Effective Workplace Relationships Retain Employees

It’s no secret that one of the most challenging initiatives for organizations today is to retain qualified talent. I’m not going to go into the reasons why this phenomenon is occurring. If I did so, this blog would turn into a dissertation.

Rather, I will speak about one powerful strategy organizations can consider to potentially decrease the proverbial “stop the bleeding” in employee turnover — a positive workplace relationship between manager and worker. I understand there are many reasons why people leave organizations, and many innovative strategies are being tried and tested to retain qualified employees. If I had the magic pill for organizations to keep all their top talent, I’d be writing this blog from the beaches of the Cayman Islands instead of Pittsburgh, PA.

Employee Engagement — and Retention — Comes from a Strong Relationship Between Leader and Team

My goal in this short blog is to provide you with an easily implementable, low-cost, and highly effective means of increasing the retention of your top talent. I’ve coined this strategy “The Power of Connection.” After you read and understand the impact of building relationships in the workplace, you will realize that the simplicity of this concept is, for some baffling reason, overlooked all too often in organizations.

The Power of Connection refers to the positive relationship a leader has with employees. There is an old saying that employees leave their manager, not the organization. All too often, this adage holds true. I firmly believe that if a leader does not have a connection with employees, increased employee turnover will be the unfortunate result. Leaders should continue to understand that profit is important, organizational growth is essential, customer satisfaction is imperative, and revenue sustainability is critical. However, all those factors become nothing more than unattainable goals in a crystal ball without retaining qualified employees.

Build Better Relationships With Your Team

The process of building a connection with employees is nothing more than prioritizing interactions, increasing emotional intelligence, and having effective communications. It is a strong trait and sincere desire of leaders to get to know employees-their aspirations, wants desires, and the challenges they face in life. Sounds simple, right? Then, why are so many organizations losing qualified talent because managers or supervisors fail to have meaningful relationships with their employees?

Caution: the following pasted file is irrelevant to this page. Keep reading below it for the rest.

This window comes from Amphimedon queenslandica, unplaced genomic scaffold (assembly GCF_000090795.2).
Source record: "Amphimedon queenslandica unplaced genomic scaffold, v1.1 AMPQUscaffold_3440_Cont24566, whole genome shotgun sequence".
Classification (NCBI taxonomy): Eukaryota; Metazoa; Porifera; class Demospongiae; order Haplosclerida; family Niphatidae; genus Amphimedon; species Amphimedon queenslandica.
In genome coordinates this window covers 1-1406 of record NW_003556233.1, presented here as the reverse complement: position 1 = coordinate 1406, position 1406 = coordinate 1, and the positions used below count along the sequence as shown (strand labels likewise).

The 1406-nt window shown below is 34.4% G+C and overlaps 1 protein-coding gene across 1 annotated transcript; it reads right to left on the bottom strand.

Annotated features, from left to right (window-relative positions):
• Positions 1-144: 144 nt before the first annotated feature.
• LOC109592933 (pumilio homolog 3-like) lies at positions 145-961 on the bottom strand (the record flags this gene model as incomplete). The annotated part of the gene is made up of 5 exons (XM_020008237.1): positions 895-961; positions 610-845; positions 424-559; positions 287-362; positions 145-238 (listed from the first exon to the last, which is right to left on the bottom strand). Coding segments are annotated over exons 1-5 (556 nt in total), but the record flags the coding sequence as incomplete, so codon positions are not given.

A recent Gallup Survey published by ABC News found the following:

  • 79% of employees who quit their jobs claim that a lack of appreciation from their supervisor was a major reason for leaving
  • 65% of Americans claimed they weren’t even recognized one-time last year by their manager
  • 82% of employees feel their supervisor doesn’t care or recognize them for what they do

My question is, how well do you know your employees? Are they viewed as human beings? Have you spent time building that connection where, if asked, the employee knows that you care and likes working for you? I cannot tell you how often I speak with clients, and they are not interested in leaving the organization, even for more money, if they feel comfortable working for a particular person. There’s an equated value in going to work every day and interacting with a trusted and respected leader.

Walk Around to Develop Positive Workplace Relationships

Recently I had a conversation with Mr. Scott Gardner, Vice President of Operations for Weekes Forest Products, concerning The Power of Connection concept. Before I tell you what he said, I should preface this by saying Weekes Forest Products are serious about employee leadership development. They are at the forefront of developing leaders. They have seen the positive results of developing and employing leaders who care for employees — while not forgetting about production and revenues. Therefore, they are incredibly successful!

When I brought up The Power of Connection, Scott looked at me and said, “I call it Leadership By Walking Around (LBWA)”! Scott continued and stated, “When leaders walk around, spend time with employees as a colleague or coworker, and intently watch and listen, the leader builds a connection so powerful that employees want to come to work. Therein, increasing job satisfaction. They enjoy working for that supervisor. They stick around even when there are so many other opportunities in today’s employment marketplace.” Scott understands the Power of Connection!

Relationship Building is a Skill

So, next time you are thinking about creative and expensive initiatives to retain employees, stop and ask yourself if you are building that powerful connection with your employees.

It’s important to remember that these relationships need to be nurtured and developed. It takes time and effort to form strong working relationships with your team, but the payoff is worth it. Not only will you see an increase in employee retention, but you may also be able to retain your top talent by investing in your future leaders today